On January 3, Mengnan Li successfully defended her PhD dissertation, High Resolution Boiling Simulation Using Interface Tracking Method. Mengnan’s committee consisted of her advisor, Igor Bolotnov, and members, J. Michael Doster, Nam Dinh, William Pointer, and Hong Luo.
Li, Mengnan. High Resolution Boiling Simulation Using Interface Tracking Method. (Under the direction of Dr. Igor A. Bolotnov).
Boiling, as one of the most efficient heat transfer mechanisms, is widely used in various engineering systems. Better understanding and modeling of this process remains a major challenge in multiphase flow research. In light water reactor (LWR) nuclear power plants, the distribution of vapor in the reactor core sub-channels affects the heat transfer rate and may cause unfavorable conditions, such as departure from nucleate boiling (DNB) phenomenon. DNB, in turn, may cause fuel cladding damage, which may lead to reactor unplanned shutdowns and even accidents. The advances in High-Performance Computing (HPC) in recent years make it possible to apply direct numerical simulation (DNS) approach to a wide variety of bubble hydrodynamics and thermodynamics studies. After the interface tracking methods (ITM) are introduced to DNS, the instantaneous velocity and temperature field at, and around, the interface can be calculated in two-phase flow simulations. ITM approach provides not only detailed physical description associated with thermal and hydrodynamic processes but also the shape of the evolving interface, which may provide new insight on the understanding of boiling phenomenon and help the model development for multiphase computational fluid dynamics (M-CFD) in the near future.
The high resolution boiling simulations in the presented research are conducted in full three-dimensional (3D) transient representation with the unstructured grid. This approach allows us to investigate the boiling phenomenon in various conditions with lower computational cost (by utilizing local mesh refinement for bubble growth region). The bubble dynamics information including bubble trajectory, growth rate, etc. is collected individually for each bubble. To the author’s best knowledge, it’s the first time that an ITM-based CFD tool can conduct boiling simulations with 3D unstructured mesh. To represent more accurate contact angle during nucleate boiling, the contact angle force model developed in the research group has been coupled with the evaporation and condensation algorithm. The Bubble Tracking Algorithm (BTA) which collects the detailed information regarding the individual bubble behavior in level-set method is brought into the evaporation and condensation model to support multi-bubble growth simulations and collect heat transfer information of interest (e.g. evaporation heat flux, bubble departure diameter, etc.) under various boiling conditions.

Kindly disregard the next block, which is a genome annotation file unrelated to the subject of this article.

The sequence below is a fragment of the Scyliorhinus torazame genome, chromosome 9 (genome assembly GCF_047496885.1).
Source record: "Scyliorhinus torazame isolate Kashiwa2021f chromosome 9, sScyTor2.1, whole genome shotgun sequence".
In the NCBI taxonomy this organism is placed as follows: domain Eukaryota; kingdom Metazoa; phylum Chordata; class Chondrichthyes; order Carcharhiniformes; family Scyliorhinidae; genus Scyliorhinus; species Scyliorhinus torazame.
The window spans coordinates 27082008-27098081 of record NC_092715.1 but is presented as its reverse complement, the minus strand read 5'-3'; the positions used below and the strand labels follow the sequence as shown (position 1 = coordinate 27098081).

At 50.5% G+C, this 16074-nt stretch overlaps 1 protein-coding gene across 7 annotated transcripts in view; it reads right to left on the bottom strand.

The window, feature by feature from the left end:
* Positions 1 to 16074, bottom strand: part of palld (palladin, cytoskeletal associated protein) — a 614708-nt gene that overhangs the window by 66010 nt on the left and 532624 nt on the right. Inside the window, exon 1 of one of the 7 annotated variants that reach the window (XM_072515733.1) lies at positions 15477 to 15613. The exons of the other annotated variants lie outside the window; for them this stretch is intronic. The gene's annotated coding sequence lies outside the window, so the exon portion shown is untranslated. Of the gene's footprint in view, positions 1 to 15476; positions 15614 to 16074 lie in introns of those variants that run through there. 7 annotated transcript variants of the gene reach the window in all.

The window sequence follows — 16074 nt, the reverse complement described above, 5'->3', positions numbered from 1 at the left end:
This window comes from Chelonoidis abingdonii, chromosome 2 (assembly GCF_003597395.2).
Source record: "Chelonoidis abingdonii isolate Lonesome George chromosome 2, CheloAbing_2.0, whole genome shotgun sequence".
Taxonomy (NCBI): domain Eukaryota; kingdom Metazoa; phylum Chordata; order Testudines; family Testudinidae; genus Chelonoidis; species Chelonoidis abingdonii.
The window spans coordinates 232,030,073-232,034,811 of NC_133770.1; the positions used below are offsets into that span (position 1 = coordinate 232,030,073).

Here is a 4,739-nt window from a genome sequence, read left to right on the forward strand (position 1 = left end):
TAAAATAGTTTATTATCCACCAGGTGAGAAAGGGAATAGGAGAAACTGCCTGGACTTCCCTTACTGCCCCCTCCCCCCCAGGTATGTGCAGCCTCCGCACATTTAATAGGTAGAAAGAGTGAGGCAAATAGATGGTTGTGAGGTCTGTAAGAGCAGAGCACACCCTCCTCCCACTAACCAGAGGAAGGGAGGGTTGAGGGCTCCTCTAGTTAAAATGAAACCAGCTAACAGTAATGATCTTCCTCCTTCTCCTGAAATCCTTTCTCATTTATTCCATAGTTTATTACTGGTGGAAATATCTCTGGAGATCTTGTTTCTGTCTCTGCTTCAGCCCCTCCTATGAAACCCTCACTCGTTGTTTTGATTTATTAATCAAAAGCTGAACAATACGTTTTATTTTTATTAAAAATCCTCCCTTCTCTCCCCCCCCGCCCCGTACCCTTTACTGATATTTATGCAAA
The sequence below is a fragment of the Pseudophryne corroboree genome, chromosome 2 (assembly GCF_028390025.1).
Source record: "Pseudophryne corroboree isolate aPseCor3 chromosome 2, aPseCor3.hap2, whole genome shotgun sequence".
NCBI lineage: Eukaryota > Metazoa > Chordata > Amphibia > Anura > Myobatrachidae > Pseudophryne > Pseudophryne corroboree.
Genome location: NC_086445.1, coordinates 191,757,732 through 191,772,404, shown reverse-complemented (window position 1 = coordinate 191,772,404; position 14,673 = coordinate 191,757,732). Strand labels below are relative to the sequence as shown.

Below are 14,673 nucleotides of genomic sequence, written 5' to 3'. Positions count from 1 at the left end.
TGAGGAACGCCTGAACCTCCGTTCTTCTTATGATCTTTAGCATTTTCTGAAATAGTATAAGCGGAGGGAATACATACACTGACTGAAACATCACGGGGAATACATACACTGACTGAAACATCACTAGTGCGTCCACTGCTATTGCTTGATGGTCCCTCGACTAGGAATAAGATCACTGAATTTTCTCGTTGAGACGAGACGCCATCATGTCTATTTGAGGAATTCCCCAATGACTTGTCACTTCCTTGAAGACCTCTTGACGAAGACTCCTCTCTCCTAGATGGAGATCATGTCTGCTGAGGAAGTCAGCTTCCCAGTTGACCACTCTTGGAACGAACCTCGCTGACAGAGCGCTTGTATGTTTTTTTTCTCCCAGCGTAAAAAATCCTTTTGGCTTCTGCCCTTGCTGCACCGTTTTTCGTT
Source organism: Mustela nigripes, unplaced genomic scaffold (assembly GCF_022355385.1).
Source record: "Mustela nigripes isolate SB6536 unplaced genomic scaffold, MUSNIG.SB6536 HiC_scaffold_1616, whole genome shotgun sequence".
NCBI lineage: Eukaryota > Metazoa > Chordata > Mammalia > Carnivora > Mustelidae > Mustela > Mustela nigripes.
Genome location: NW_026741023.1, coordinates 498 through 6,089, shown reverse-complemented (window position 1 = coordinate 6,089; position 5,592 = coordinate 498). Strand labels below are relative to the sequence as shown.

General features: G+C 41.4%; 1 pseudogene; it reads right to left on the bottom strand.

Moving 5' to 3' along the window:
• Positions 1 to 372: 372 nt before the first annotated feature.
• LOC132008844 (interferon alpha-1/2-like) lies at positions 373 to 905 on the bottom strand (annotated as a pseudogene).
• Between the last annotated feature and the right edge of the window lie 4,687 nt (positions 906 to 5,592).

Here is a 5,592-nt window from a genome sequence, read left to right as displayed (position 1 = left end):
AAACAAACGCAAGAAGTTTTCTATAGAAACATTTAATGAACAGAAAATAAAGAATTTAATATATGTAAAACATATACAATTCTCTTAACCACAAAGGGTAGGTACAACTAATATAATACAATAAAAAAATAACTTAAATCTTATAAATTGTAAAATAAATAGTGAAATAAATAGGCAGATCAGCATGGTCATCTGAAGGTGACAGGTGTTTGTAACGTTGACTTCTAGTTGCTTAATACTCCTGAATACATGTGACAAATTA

The verification of the evaporation and condensation model has been performed by comparing the bubble growth rate with analytical solutions. Both pool boiling and flow boiling simulations are performed with the ITM boiling model in PHASTA. The simulated bubble nucleation frequency in pool boiling simulation is validated against experimentally-based correlations. The bubble evolution and growth rate is compared with experimental data to validate the model performance under flow boiling condition. The multi-bubble flow boiling simulation explores the potential of current model in solving boiling problems with complex geometries. The presented research lays the foundation of high resolution boiling simulation in PHASTA and demonstrates the potential of this approach in solving boiling problems and its suitability for future engineering application.